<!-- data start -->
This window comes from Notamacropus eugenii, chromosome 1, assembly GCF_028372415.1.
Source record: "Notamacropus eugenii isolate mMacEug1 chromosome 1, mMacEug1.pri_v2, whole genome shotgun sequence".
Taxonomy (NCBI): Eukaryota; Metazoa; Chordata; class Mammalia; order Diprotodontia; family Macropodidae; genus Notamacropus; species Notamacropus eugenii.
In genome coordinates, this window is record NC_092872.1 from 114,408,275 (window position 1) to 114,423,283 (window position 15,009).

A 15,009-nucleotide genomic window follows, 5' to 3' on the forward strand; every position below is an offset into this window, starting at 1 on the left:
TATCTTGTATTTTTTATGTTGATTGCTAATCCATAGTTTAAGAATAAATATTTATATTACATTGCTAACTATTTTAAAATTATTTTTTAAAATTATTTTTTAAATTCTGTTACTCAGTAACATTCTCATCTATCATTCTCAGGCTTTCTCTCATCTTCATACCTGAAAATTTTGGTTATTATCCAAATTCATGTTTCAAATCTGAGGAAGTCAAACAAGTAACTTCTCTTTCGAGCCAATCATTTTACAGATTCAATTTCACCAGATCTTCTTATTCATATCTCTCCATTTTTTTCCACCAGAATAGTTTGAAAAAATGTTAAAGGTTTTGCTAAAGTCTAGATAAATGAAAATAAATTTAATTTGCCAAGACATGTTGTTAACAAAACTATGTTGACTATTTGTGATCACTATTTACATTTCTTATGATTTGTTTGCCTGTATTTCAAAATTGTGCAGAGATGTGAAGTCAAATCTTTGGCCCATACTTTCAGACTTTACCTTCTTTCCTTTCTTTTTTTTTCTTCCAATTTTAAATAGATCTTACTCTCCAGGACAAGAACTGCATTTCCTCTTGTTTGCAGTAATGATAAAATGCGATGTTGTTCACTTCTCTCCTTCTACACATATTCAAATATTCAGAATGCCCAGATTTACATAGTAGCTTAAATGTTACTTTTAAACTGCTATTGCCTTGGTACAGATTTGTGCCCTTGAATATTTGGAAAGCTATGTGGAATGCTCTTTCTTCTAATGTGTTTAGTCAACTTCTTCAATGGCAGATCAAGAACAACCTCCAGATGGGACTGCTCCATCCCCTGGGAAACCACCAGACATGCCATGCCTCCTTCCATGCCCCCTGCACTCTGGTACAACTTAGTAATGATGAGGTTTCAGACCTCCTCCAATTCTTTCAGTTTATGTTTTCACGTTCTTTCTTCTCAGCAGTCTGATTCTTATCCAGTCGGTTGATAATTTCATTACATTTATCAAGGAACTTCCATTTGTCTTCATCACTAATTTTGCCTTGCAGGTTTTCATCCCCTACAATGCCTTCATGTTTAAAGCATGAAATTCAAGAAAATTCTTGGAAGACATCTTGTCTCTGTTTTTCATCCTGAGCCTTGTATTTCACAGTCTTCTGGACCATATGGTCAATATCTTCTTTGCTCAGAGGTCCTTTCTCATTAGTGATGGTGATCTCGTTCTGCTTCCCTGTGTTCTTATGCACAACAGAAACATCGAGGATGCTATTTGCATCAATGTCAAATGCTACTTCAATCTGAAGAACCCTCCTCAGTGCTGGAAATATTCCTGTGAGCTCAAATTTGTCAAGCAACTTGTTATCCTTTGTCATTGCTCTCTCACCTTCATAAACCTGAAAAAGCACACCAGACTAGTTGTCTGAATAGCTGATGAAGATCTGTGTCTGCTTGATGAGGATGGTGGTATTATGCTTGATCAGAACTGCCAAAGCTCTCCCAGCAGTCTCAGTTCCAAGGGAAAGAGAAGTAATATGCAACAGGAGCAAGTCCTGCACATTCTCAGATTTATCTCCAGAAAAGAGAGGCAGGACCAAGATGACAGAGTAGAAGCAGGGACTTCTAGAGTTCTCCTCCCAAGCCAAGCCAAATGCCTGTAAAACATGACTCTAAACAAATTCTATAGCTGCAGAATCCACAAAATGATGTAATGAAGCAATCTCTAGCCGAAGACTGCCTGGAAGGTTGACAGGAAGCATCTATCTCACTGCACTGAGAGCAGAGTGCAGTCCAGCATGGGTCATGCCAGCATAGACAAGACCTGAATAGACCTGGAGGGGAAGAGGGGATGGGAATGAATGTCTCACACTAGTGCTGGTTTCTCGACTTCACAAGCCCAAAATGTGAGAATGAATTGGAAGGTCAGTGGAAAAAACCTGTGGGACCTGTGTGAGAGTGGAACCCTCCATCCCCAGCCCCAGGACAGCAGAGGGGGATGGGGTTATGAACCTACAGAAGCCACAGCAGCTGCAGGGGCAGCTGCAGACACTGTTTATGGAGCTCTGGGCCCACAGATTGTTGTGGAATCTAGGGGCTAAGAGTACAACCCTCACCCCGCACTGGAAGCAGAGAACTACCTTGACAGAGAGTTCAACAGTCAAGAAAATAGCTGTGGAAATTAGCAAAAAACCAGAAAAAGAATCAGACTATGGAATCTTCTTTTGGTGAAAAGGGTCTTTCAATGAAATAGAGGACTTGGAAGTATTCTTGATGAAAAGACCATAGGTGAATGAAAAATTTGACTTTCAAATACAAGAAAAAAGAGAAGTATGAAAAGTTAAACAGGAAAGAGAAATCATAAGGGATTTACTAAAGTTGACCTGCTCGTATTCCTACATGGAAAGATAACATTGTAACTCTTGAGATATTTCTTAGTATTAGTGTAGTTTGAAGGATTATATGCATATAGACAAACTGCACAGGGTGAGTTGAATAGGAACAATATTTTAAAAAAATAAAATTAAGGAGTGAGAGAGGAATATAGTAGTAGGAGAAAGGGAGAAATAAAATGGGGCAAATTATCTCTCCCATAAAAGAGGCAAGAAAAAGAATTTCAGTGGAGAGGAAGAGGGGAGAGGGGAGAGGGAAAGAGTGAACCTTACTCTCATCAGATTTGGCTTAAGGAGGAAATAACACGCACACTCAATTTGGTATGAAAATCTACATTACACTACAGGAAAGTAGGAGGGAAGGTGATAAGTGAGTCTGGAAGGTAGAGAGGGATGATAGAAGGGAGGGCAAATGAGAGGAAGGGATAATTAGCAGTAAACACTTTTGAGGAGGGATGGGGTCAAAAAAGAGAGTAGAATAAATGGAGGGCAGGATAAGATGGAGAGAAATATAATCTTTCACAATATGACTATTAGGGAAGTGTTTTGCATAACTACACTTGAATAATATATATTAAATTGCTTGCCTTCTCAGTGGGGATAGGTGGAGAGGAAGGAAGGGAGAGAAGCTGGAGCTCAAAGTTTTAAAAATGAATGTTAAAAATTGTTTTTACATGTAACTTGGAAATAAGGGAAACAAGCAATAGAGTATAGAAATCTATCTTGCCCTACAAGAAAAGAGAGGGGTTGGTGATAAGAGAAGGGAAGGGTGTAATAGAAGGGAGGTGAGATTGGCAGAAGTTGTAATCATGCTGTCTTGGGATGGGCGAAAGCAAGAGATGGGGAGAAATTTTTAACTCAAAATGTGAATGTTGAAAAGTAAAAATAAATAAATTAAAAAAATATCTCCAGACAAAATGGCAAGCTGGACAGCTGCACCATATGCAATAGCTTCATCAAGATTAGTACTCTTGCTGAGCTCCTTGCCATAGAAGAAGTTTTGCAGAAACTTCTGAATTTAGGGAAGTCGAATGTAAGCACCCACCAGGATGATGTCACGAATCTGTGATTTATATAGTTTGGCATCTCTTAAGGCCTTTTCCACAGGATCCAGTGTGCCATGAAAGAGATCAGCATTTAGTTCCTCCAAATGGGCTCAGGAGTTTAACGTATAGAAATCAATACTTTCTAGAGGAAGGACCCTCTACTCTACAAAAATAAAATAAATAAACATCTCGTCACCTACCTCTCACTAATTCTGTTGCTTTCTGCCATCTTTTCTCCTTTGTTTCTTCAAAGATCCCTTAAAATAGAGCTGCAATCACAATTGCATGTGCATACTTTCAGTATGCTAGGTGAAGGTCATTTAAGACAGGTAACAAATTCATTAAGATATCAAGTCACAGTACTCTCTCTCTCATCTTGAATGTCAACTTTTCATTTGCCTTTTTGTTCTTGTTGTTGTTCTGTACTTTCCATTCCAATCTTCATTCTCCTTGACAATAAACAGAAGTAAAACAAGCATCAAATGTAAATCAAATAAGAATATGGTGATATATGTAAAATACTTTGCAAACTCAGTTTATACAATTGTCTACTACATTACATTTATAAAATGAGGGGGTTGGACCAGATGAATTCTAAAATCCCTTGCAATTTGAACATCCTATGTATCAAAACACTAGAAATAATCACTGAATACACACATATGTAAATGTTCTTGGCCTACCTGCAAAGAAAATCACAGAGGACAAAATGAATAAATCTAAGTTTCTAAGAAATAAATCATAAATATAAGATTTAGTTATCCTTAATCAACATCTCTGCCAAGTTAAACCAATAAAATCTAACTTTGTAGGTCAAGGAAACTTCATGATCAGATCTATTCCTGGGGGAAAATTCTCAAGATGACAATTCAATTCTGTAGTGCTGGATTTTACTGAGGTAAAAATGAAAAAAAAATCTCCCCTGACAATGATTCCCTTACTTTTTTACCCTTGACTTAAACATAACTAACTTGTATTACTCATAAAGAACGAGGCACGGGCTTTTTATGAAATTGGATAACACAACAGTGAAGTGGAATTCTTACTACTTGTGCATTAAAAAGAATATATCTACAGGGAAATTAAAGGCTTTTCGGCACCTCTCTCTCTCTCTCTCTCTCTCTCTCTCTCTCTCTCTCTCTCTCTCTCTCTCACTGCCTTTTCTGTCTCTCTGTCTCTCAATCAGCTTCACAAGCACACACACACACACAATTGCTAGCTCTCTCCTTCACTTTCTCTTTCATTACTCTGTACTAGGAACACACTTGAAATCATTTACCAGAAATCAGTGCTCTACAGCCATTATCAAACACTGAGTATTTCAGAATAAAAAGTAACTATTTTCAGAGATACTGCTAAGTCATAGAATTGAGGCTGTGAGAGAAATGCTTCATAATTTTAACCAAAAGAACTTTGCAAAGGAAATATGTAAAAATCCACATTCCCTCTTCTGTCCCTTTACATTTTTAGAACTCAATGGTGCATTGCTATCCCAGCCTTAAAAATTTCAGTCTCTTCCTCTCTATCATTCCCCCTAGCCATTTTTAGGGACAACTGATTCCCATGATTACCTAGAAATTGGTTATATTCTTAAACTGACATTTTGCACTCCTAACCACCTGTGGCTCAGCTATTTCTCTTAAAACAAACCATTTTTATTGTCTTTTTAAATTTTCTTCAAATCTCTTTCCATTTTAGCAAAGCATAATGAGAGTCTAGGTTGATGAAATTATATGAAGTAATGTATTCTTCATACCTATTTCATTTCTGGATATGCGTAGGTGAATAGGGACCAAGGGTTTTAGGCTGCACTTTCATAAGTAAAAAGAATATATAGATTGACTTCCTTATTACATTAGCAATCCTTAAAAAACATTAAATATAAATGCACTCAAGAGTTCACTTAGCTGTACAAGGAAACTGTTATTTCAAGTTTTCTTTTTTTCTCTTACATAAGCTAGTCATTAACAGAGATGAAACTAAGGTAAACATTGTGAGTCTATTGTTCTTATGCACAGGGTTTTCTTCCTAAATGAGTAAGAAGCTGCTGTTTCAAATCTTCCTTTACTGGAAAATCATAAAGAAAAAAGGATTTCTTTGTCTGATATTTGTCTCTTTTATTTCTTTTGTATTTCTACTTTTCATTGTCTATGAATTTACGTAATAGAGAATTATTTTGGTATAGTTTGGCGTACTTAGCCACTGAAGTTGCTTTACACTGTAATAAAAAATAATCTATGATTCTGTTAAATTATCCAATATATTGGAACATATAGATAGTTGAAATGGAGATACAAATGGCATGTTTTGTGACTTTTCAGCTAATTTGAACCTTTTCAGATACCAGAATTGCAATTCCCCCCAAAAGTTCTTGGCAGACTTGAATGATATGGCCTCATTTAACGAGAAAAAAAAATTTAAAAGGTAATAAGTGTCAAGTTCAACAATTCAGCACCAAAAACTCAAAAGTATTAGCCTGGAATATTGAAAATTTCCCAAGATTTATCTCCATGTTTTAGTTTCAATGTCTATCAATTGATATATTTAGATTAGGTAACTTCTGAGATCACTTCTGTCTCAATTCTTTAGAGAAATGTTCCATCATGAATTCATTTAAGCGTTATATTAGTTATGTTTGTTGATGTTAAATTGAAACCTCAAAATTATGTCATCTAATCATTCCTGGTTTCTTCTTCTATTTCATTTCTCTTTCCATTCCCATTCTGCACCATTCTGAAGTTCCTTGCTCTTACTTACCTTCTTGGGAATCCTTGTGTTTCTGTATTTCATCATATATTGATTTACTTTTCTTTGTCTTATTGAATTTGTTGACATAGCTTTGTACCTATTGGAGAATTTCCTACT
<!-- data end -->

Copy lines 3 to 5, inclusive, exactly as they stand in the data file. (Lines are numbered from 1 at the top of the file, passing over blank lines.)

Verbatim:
Taxonomy (NCBI): Eukaryota; Metazoa; Chordata; class Mammalia; order Diprotodontia; family Macropodidae; genus Notamacropus; species Notamacropus eugenii.
In genome coordinates, this window is record NC_092872.1 from 114,408,275 (window position 1) to 114,423,283 (window position 15,009).

A 15,009-nucleotide genomic window follows, 5' to 3' on the forward strand; every position below is an offset into this window, starting at 1 on the left: